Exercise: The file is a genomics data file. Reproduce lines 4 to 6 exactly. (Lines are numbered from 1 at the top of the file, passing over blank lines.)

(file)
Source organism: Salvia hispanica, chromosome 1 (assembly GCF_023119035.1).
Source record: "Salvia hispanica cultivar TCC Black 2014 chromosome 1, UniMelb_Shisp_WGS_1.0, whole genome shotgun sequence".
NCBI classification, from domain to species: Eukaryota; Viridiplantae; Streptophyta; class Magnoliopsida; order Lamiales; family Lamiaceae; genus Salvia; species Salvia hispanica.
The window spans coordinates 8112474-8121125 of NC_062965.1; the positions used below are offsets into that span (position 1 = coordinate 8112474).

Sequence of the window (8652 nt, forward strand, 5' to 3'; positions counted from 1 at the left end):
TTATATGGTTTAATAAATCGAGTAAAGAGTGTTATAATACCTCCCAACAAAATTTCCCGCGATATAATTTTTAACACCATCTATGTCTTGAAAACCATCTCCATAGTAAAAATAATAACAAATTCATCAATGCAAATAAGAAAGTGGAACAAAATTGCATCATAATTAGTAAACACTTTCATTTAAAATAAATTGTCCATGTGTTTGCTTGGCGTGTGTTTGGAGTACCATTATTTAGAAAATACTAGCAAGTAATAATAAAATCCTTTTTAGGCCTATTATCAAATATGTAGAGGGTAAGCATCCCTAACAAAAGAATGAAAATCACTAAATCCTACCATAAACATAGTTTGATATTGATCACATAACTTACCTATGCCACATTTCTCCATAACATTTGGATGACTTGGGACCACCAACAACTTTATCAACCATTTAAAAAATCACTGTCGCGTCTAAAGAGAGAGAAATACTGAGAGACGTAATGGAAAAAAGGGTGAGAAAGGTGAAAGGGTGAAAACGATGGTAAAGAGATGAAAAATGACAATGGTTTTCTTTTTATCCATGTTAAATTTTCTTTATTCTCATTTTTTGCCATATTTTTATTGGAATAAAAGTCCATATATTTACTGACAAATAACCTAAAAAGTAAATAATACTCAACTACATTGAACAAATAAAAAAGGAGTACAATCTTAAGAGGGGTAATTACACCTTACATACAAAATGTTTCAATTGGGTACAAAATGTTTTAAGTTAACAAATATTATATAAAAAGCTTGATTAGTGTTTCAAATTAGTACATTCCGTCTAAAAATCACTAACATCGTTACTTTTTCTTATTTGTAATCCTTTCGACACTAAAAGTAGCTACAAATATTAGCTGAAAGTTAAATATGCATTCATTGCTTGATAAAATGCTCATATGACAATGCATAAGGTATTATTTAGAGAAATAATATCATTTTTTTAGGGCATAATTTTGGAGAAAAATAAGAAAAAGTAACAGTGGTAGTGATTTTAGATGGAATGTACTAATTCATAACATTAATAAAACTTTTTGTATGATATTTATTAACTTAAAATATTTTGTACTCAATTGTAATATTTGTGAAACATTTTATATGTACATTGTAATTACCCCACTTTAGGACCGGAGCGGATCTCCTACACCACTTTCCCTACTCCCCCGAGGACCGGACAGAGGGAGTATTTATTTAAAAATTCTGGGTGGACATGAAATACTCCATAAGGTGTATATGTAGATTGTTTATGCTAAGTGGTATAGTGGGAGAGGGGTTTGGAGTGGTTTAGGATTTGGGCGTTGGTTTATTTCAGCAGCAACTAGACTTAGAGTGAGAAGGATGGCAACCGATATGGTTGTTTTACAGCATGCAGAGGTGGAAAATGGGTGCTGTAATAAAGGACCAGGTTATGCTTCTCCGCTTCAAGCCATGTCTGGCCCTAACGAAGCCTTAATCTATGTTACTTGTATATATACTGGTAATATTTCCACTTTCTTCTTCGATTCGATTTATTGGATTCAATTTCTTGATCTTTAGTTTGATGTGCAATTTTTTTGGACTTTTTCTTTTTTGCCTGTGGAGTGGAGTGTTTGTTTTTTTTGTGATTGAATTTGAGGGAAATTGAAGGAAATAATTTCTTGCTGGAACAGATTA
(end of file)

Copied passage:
The window spans coordinates 8112474-8121125 of NC_062965.1; the positions used below are offsets into that span (position 1 = coordinate 8112474).

Sequence of the window (8652 nt, forward strand, 5' to 3'; positions counted from 1 at the left end):
TTATATGGTTTAATAAATCGAGTAAAGAGTGTTATAATACCTCCCAACAAAATTTCCCGCGATATAATTTTTAACACCATCTATGTCTTGAAAACCATCTCCATAGTAAAAATAATAACAAATTCATCAATGCAAATAAGAAAGTGGAACAAAATTGCATCATAATTAGTAAACACTTTCATTTAAAATAAATTGTCCATGTGTTTGCTTGGCGTGTGTTTGGAGTACCATTATTTAGAAAATACTAGCAAGTAATAATAAAATCCTTTTTAGGCCTATTATCAAATATGTAGAGGGTAAGCATCCCTAACAAAAGAATGAAAATCACTAAATCCTACCATAAACATAGTTTGATATTGATCACATAACTTACCTATGCCACATTTCTCCATAACATTTGGATGACTTGGGACCACCAACAACTTTATCAACCATTTAAAAAATCACTGTCGCGTCTAAAGAGAGAGAAATACTGAGAGACGTAATGGAAAAAAGGGTGAGAAAGGTGAAAGGGTGAAAACGATGGTAAAGAGATGAAAAATGACAATGGTTTTCTTTTTATCCATGTTAAATTTTCTTTATTCTCATTTTTTGCCATATTTTTATTGGAATAAAAGTCCATATATTTACTGACAAATAACCTAAAAAGTAAATAATACTCAACTACATTGAACAAATAAAAAAGGAGTACAATCTTAAGAGGGGTAATTACACCTTACATACAAAATGTTTCAATTGGGTACAAAATGTTTTAAGTTAACAAATATTATATAAAAAGCTTGATTAGTGTTTCAAATTAGTACATTCCGTCTAAAAATCACTAACATCGTTACTTTTTCTTATTTGTAATCCTTTCGACACTAAAAGTAGCTACAAATATTAGCTGAAAGTTAAATATGCATTCATTGCTTGATAAAATGCTCATATGACAATGCATAAGGTATTATTTAGAGAAATAATATCATTTTTTTAGGGCATAATTTTGGAGAAAAATAAGAAAAAGTAACAGTGGTAGTGATTTTAGATGGAATGTACTAATTCATAACATTAATAAAACTTTTTGTATGATATTTATTAACTTAAAATATTTTGTACTCAATTGTAATATTTGTGAAACATTTTATATGTACATTGTAATTACCCCACTTTAGGACCGGAGCGGATCTCCTACACCACTTTCCCTACTCCCCCGAGGACCGGACAGAGGGAGTATTTATTTAAAAATTCTGGGTGGACATGAAATACTCCATAAGGTGTATATGTAGATTGTTTATGCTAAGTGGTATAGTGGGAGAGGGGTTTGGAGTGGTTTAGGATTTGGGCGTTGGTTTATTTCAGCAGCAACTAGACTTAGAGTGAGAAGGATGGCAACCGATATGGTTGTTTTACAGCATGCAGAGGTGGAAAATGGGTGCTGTAATAAAGGACCAGGTTATGCTTCTCCGCTTCAAGCCATGTCTGGCCCTAACGAAGCCTTAATCTATGTTACTTGTATATATACTGGTAATATTTCCACTTTCTTCTTCGATTCGATTTATTGGATTCAATTTCTTGATCTTTAGTTTGATGTGCAATTTTTTTGGACTTTTTCTTTTTTGCCTGTGGAGTGGAGTGTTTGTTTTTTTTGTGATTGAATTTGAGGGAAATTGAAGGAAATAATTTCTTGCTGGAACAGATTA